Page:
In Vitro Fertilization

In vitro fertilization (IVF) is a type of assisted reproductive technology. IVF involves a series of procedures used to treat fertility or genetic problems in order to assist with the conception of a baby. During IVF, eggs are retrieved from the ovaries and combined with sperm in a lab to fertilize the eggs. One or more of the fertilized eggs (embryos) are inserted into the uterus through the cervix. Candidates for IVF include:

  • People who are infertile.

  • Women who underwent premature menopause or ovarian failure.

  • Women who had both ovaries removed. In this case, donor eggs must be used.

  • Women who have damaged or blocked fallopian tubes.

There is no age limit for having IVF, but it is not recommended for postmenopausal women. The ideal age for IVF is 35 years old or younger. Women age 41 and older are often counseled to consider using donor eggs during IVF to increase the chances of success.

LET YOUR HEALTH CARE PROVIDER KNOW ABOUT:

  • Any allergies you have.

  • All medicines you are taking, including vitamins, herbs, eye drops, creams, and over-the-counter medicines.

  • Previous problems you or members of your family have had with the use of anesthetics.

  • Any medical or genetic problems that you or members of your family have had.

  • Any blood disorders you have.

  • Previous surgeries you have had.

  • Previous pregnancies you have had.

  • Medical conditions you have.

  • Any excessive alcohol drinking or smoking you have done.

  • Any history of taking illegal drugs.

RISKS AND COMPLICATIONS

Generally, IVF procedures are safe. However, as with any procedure, complications can occur. Possible complications include:

  • Bleeding and infection.

  • Problems with anesthesia.

  • Blood clots.

  • The procedure not working.

  • Having twins or multiples.

  • Increased risk of early delivery.

BEFORE THE PROCEDURE

Before beginning a cycle of IVF, you and the donor may need various screenings to make sure IVF is the correct treatment option. Some people may not benefit from this type of assisted reproductive technology.

  • You and the donor will need to provide a complete medical history and the medical history of your families.

  • You and the donor will undergo a physical exam.

  • You and the donor may need blood tests to check for infectious diseases, including HIV.

  • Other tests that may be done include:

  • Testing of your ovaries to determine the quality and quantity of your eggs. 

  • Hormone tests and ovulation testing.

  • An exam of your uterus. This may be done by using ultrasound after liquid is injected into your uterus through your cervix (sonohysterography) or by using a thin, flexible tube with a tiny light and camera on the end of it (hysteroscope).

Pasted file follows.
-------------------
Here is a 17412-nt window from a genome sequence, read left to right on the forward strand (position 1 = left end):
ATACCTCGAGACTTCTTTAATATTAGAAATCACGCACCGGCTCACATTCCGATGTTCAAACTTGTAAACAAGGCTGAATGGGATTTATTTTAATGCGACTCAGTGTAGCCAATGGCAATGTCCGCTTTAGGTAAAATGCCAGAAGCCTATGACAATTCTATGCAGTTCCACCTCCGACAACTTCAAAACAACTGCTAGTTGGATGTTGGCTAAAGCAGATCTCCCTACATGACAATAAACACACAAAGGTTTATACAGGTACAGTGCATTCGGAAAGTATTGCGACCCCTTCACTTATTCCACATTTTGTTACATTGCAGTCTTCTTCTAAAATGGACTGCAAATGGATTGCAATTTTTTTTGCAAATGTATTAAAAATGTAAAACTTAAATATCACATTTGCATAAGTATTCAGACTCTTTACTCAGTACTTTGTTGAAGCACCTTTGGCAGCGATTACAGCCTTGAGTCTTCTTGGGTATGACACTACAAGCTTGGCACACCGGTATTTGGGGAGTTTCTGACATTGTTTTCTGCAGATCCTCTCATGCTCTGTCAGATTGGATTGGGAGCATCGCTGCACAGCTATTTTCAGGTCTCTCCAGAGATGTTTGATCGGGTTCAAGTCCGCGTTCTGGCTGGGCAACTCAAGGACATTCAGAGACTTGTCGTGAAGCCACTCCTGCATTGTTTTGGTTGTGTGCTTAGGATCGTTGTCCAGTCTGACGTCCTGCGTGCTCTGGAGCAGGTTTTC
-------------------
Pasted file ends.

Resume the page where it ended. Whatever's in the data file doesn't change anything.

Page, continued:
• The donor's sperm will be taken and analyzed to see if they are normal, there are enough present to fertilize the egg, and they act normally after sexual intercourse (postcoital exam).

PROCEDURE

IVF involves several steps. These procedures can be done at the health care provider's office or clinic. One cycle of IVF can take about 2 weeks, and more than one cycle may be required. The steps of IVF are:

  • Ovarian stimulation. If using your own eggs during IVF, at the start of a cycle you will begin treatment with man-made (synthetic) hormones. This stimulates your ovaries to produce multiple eggs, rather than the single egg that normally develops each month. Multiple eggs are needed because some eggs will not fertilize or develop normally after fertilization.  

  • Egg retrieval. Using ultrasound images as a guide, your health care provider will insert a thin needle through your vagina and into the ovary and sacs (follicles) containing the eggs. The needle is connected to a suction device, which pulls the eggs and fluid out of each follicle, one at a time. The procedure is repeated for the other ovary.

  • Insemination and fertilization. The sperm is mixed together with your eggs (insemination) and stored in an environmentally controlled chamber. The sperm usually enters (fertilizes) an egg a few hours after insemination.

  • Embryo transfer. Your health care provider will place the embryos into your uterus using a thin tube (catheter) containing the embryos. The catheter is inserted into your vagina, through your cervix, and into your uterus. The embryo transfer usually takes place 2–6 days after the egg retrieval. If successful, the embryo will stick to (implant) in the lining of your uterus about 6–10 days after egg retrieval. If an embryo implants in the lining of the uterus and grows, pregnancy results.

AFTER THE PROCEDURE

  • You may have to continue lying down for an hour or more before going home.

  • You may need to continue to take hormone therapy for about 3 months or as directed by your health care provider.

  • You may resume your normal diet and activities.